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LUX dark matter detector

Detecting dark matter

The kind of matter and energy we can see and touch – whether it is in the form of atoms and molecules, or heat and light, only forms a tiny proportion of the content of the Universe, only about 5%. Over a quarter is dark matter, which is totally invisible but whose gravitational attraction can be detected; while over two thirds is dark energy, a force that pushes the Universe to expand ever faster.

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Celebrating 150 years of Japan-UCL links

3 July 2013

In 1863, the first Japanese students to leave their country and study at a Western university came to UCL. At the time, Japan was a closed society with few links to the outside world, and it was still illegal for Japanese people to leave their country.Known as the Choshu Five, these students played a huge role in opening up Japan to the world after their return, and played important roles in Japanese history. Among their number were a future prime minister, the man who would found the Japanese railways, and one of the founders of the University of Toyko.

2013 marks a series of celebrations of the Choshu Five by UCL and the Japanese Embassy in the UK, including a ceremony being held at UCL today (3 July).

Today, UCL continues to have close links with Japan, most notably through collaborations between UCL's Mullard Space Science Laboratory and the Japanese space agency, JAXA.

The Japanese Hinode spacecraft. (Credit: NASA)
The Japanese Hinode spacecraft observes the Sun
Credit: NASA

The Hinode spacecraft (Japanese for 'sunrise') was launched in September 2006, and is a joint collaboration between Japan, the US and UK, with UCL a key component of the UK contribution.

The purpose of the space mission is to understand the triggers and source of solar activity. The collaboration between solar physicists in the UK and Japan predates Hinode, and developed into joint space instrumentation in the 1980s with an instrument built for the japanese Yohkoh ('sunbeam') mission. This was the first time there was international collaboration on a japanese solar mission.

Yohkoh was extremely successful and along with Hinode has led to a strong bond  between solar physicists in the UK and Japan. Planning is now underway for a future solar mission, currently named Solar-C, to be launched around 2018.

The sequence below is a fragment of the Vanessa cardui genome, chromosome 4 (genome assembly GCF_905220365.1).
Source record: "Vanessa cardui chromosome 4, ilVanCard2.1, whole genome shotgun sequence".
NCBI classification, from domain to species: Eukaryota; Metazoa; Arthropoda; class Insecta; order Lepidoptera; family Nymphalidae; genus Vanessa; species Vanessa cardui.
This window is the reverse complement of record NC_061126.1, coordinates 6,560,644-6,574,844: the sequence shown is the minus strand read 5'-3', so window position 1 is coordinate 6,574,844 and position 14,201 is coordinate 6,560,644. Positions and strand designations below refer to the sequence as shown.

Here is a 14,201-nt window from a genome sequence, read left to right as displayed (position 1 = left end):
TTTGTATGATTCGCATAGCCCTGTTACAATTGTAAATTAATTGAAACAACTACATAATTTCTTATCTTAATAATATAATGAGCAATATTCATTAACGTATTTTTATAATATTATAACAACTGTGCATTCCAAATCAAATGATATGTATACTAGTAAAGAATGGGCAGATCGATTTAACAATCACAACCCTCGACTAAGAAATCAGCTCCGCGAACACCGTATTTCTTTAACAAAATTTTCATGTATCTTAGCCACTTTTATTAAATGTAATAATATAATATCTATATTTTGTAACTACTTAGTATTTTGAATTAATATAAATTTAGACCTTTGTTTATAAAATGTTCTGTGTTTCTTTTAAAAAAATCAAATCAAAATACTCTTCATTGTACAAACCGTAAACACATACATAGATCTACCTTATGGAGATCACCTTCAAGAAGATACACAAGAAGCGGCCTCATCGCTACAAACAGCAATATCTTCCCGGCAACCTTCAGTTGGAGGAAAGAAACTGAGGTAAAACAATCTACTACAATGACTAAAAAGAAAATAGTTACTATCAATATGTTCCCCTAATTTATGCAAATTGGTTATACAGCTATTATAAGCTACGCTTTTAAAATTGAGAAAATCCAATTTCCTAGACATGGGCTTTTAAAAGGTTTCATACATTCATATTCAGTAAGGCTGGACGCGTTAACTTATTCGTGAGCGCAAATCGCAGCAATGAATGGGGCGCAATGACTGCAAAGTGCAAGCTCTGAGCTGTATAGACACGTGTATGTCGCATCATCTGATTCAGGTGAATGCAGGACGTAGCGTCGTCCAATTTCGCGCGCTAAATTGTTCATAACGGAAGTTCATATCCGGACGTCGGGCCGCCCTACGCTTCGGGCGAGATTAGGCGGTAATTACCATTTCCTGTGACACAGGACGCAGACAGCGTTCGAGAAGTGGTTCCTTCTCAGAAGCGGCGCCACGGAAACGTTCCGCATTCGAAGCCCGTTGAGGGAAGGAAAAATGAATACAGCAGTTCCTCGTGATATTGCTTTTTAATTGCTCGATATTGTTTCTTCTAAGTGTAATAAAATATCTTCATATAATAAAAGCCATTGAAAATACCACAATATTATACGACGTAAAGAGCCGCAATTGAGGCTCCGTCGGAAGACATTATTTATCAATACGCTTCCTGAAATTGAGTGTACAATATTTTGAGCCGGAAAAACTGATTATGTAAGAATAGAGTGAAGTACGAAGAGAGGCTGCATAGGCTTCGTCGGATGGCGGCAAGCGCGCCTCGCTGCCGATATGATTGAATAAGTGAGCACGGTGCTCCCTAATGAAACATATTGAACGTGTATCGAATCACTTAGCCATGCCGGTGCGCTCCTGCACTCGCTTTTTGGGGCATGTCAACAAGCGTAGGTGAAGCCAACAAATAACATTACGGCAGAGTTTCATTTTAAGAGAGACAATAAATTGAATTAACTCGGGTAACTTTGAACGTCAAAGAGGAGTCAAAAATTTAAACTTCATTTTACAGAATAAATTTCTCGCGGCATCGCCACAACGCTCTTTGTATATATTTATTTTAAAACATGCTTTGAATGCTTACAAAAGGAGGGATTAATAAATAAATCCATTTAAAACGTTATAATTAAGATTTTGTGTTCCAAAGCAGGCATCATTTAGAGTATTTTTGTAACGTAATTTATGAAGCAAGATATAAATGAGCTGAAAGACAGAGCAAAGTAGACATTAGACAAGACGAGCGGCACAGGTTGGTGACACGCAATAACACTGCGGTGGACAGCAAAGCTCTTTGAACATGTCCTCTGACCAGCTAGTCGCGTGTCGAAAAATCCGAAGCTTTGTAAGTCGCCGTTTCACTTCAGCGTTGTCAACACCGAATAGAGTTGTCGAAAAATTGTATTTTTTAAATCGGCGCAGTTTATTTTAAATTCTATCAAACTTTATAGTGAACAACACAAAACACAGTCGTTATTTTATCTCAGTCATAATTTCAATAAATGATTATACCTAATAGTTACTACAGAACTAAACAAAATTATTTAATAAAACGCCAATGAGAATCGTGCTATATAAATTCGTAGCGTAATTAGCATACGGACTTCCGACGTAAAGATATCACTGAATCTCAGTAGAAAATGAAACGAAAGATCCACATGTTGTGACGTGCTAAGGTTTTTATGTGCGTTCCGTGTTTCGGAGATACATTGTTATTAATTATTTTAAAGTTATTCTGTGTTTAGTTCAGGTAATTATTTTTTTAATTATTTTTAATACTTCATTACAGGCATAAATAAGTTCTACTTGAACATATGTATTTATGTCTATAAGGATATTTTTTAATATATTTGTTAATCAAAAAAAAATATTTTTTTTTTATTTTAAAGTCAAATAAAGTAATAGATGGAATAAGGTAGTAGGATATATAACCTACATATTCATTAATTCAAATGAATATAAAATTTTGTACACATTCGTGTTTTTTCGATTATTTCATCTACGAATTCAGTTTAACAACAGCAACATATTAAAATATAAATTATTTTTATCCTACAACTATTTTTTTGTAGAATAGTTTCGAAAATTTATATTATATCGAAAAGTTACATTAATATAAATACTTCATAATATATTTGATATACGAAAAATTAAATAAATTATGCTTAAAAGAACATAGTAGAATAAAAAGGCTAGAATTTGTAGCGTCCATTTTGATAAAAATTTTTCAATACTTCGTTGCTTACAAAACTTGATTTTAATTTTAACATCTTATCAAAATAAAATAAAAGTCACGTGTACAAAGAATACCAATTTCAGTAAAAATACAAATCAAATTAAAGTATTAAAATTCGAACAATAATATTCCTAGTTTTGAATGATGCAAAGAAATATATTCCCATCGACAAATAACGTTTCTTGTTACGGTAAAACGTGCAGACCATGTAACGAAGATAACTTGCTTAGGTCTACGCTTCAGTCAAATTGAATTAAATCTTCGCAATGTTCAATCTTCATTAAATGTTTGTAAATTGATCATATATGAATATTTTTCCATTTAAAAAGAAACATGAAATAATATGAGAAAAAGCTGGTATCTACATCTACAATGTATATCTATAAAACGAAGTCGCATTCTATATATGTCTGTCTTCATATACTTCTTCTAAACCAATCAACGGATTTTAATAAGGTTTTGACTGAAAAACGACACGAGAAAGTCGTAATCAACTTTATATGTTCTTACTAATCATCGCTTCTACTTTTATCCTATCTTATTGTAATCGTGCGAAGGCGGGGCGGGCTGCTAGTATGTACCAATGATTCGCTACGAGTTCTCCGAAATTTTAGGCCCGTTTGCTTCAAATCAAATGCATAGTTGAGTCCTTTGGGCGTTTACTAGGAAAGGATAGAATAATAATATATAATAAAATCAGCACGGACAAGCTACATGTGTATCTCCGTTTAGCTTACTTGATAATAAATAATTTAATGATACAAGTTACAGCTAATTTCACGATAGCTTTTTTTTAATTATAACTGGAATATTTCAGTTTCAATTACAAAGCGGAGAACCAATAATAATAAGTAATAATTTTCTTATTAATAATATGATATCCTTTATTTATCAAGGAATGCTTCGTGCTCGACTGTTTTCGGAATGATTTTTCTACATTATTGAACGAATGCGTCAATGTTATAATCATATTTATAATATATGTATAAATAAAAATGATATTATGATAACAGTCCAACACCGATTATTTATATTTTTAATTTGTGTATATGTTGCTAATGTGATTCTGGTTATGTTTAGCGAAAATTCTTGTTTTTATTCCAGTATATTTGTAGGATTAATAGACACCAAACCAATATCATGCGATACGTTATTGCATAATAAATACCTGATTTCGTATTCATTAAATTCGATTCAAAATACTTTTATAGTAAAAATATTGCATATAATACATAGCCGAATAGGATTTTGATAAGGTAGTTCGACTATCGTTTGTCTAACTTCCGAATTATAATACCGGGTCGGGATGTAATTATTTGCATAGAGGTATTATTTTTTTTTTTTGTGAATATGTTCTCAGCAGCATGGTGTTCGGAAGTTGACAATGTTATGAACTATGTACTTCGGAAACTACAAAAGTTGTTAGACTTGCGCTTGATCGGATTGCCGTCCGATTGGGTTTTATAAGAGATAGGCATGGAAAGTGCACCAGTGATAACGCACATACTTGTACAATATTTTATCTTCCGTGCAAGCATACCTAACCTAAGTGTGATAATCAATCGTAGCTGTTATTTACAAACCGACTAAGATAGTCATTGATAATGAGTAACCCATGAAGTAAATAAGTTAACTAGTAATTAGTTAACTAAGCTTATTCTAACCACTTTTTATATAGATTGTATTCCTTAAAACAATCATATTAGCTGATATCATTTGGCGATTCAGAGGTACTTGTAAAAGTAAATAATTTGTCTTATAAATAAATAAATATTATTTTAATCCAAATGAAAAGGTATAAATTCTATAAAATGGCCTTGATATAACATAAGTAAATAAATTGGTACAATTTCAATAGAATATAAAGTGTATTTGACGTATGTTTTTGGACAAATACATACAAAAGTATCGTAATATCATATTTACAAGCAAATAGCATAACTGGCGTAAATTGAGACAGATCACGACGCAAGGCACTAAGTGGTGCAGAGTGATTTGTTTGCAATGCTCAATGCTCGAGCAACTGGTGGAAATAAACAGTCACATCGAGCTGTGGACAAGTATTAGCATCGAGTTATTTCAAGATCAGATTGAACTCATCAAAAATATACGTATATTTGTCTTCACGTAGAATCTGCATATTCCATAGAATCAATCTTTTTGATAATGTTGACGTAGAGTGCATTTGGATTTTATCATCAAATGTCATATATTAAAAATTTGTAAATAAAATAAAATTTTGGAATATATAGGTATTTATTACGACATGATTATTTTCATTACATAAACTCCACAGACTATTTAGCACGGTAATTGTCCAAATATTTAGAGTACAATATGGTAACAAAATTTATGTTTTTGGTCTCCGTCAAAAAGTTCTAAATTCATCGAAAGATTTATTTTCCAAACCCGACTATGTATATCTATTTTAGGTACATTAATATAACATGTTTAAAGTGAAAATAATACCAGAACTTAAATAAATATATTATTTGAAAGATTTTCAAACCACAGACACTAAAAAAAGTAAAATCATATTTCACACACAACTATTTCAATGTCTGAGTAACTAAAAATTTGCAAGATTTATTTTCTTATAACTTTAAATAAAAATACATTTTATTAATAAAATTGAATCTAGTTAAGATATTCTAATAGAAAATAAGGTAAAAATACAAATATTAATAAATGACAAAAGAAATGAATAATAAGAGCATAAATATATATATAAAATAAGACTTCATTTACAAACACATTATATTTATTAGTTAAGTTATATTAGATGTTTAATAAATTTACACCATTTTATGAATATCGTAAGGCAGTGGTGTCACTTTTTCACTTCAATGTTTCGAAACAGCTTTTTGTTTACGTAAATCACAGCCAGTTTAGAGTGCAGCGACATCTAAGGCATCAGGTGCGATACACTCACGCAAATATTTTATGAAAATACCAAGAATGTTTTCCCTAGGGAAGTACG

The Hinode spacecraft includes three instruments on board. One observes the Sun in extremely high resolution, another, known as the extreme ultraviolet imaging spectrometer (or EIS) acts as a speed camera on the Sun by measuring spectroscopically the properties of the plasma and the third measures high temperature plasma. The development of the EIS instrument was led by UCL's Mullard Space Science Laboratory, and Louise Harra (professor of solar physics at UCL) is the scientific lead for the instrument.

The science return from the Hinode spacecraft data has been extremely successful — probing questions such as what causes solar flare to trigger? What creates magnetic field on the Sun? What is the source of the solar wind that flows past the Earth and through the solar system?


Hinode is a Japanese mission developed and launched by ISAS/JAXA, collaborating with NAOJ as a domestic partner, NASA and STFC (UK) as international partners. Scientific operation of the Hinode mission is conducted by the Hinode science team organized at ISAS/JAXA. This team mainly consists of scientists from institutes in the partner countries. Support for the post-launch operation is provided by JAXA and NAOJ (Japan), STFC (U.K.), NASA, ESA, and NSC (Norway).

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Oli Usher
UCL Faculty of Mathematical and Physical Sciences
020 7679 7964

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